The lost cause
There’s been a lot of ink spilled in recent days about the closing of the thirteen Nordstrom stores in Canada. I feel badly for the 2,500 employees who will lose their jobs and the mall owners that have to fill the empty spaces. As a loyal Nordstrom shopper who has bought goods in U.S.-based Nordstrom stores over the years while visiting in New York, Florida, and California, no one was happier than I was when Nordstrom first arrived in Canada in 2014.
I was well served with outlets. There was a Nordstrom in the Eaton Centre, a short subway ride away, and a Nordstrom Rack at Yonge and Bloor, a five-minute walk from where I live. But neither of them was a real Nordstrom, like I was used to. For the greater part of its existence, the menswear department at the Eaton Centre did not even carry the popular shirt I regularly bought in the U.S. Nordstrom, the Smartcare button-down. As for Nordstrom Rack, which carries good quality items in the U.S., the Toronto store did not even come close. I went there once; the stuff was universally junk. The socks felt like the cheapest from China. And staff? They were non-existent.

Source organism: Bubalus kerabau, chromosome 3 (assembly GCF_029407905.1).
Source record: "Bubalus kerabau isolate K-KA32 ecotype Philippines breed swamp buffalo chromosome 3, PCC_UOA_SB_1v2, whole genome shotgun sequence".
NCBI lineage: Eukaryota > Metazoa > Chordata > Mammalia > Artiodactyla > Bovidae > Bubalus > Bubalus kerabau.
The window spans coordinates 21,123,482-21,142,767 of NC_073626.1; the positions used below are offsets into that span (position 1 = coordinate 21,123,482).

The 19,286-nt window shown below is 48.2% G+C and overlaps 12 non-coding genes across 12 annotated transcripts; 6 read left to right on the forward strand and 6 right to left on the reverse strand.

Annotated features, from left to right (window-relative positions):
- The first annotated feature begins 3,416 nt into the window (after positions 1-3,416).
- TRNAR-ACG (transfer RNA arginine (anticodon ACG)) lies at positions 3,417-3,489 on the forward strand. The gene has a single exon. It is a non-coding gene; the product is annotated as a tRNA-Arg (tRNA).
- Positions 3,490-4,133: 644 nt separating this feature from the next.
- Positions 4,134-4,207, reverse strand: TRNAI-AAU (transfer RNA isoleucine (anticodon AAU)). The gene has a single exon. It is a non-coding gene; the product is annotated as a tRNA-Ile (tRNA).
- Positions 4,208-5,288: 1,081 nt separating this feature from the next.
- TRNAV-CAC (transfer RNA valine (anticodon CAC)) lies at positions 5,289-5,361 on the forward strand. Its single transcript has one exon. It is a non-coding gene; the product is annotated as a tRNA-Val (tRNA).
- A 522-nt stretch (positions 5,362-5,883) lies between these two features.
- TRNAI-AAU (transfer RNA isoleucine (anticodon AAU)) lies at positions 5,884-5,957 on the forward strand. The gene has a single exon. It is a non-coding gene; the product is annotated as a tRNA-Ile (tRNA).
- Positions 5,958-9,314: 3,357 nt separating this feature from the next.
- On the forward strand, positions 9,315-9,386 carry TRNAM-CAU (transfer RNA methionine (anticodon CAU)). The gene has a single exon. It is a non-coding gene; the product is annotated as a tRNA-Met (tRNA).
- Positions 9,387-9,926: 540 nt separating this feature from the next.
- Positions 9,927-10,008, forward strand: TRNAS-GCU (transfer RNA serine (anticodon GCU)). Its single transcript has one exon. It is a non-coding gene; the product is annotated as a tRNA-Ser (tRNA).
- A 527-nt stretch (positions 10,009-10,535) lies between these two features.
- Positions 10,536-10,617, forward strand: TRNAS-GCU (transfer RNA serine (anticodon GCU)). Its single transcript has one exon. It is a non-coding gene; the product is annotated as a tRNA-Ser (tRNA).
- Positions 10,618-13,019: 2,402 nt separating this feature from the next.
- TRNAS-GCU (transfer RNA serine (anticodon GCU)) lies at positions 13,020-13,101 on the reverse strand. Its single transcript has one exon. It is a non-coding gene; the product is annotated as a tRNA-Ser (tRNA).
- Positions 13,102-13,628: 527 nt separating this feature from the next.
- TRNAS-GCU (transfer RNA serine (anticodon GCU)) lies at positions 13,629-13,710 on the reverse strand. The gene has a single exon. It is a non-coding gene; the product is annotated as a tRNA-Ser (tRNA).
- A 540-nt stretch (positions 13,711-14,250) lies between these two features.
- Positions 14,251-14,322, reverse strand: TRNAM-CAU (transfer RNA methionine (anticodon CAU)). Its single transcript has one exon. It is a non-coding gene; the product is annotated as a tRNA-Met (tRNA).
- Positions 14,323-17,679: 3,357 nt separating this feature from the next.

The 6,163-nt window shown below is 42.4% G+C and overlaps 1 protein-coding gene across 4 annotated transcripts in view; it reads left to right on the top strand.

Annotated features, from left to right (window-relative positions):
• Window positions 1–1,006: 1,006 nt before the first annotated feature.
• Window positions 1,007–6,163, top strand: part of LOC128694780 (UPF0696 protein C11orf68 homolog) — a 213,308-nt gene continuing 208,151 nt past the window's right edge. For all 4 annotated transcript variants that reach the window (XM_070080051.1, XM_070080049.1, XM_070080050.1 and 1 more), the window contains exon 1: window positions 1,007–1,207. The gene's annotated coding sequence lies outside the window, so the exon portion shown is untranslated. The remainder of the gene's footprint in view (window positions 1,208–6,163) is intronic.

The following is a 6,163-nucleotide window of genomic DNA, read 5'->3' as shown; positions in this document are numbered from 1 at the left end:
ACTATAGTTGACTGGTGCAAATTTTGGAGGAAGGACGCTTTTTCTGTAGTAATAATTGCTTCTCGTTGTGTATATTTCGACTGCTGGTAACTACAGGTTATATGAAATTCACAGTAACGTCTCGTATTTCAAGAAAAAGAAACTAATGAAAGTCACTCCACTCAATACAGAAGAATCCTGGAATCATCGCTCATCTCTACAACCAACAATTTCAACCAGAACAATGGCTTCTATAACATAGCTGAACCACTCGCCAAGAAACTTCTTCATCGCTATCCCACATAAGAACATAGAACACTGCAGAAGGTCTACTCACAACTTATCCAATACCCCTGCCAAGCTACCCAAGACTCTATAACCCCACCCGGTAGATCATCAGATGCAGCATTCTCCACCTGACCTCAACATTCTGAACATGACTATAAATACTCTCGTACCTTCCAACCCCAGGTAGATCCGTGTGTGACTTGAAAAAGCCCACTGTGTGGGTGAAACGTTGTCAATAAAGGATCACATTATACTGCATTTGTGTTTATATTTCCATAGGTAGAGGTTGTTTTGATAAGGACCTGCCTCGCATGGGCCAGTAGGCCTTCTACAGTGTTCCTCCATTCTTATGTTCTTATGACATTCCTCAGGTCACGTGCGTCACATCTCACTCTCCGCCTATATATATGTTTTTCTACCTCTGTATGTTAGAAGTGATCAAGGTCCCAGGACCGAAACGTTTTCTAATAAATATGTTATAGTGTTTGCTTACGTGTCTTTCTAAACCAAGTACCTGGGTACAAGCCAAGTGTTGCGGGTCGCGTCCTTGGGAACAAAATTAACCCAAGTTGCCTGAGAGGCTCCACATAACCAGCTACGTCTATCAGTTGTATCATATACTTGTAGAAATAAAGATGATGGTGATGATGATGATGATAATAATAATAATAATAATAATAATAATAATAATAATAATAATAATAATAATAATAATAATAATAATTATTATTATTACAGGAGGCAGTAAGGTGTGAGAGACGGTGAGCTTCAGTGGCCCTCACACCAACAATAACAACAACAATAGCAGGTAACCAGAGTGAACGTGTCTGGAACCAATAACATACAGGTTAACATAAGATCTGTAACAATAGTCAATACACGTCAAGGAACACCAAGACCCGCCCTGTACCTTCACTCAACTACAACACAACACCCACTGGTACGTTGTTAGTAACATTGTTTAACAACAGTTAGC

Separate from the off-price Nordstrom Rack, the quality of some Nordstrom items was also poor compared with other vendors in Canada. During the last year I happened to buy three pairs of pyjamas, one pair at Harry Rosen, another at Dapper Depot Menswear in Orillia (I get around!) and the third at Nordstrom. The first two stores provided good quality. The pyjamas from Nordstrom shrank in the wash.
The departure of Nordstrom has also been linked with the brief, unhappy stay in Canada of Target. I’ve read that both Nordstrom and Target were too upscale for price-conscious Canadian consumers. Such a claim is nonsense on stilts. I used to shop at Target in Cloverdale Mall in Toronto’s west end. I’d go with a list of household, paper and other products. Half the items I wanted would often be out of stock. So don’t give me any guff about how hard both Nordstrom or Target tried. We got only a half-hearted effort. Bye bye, Nordstrom, I wish it were otherwise, but I won’t miss you.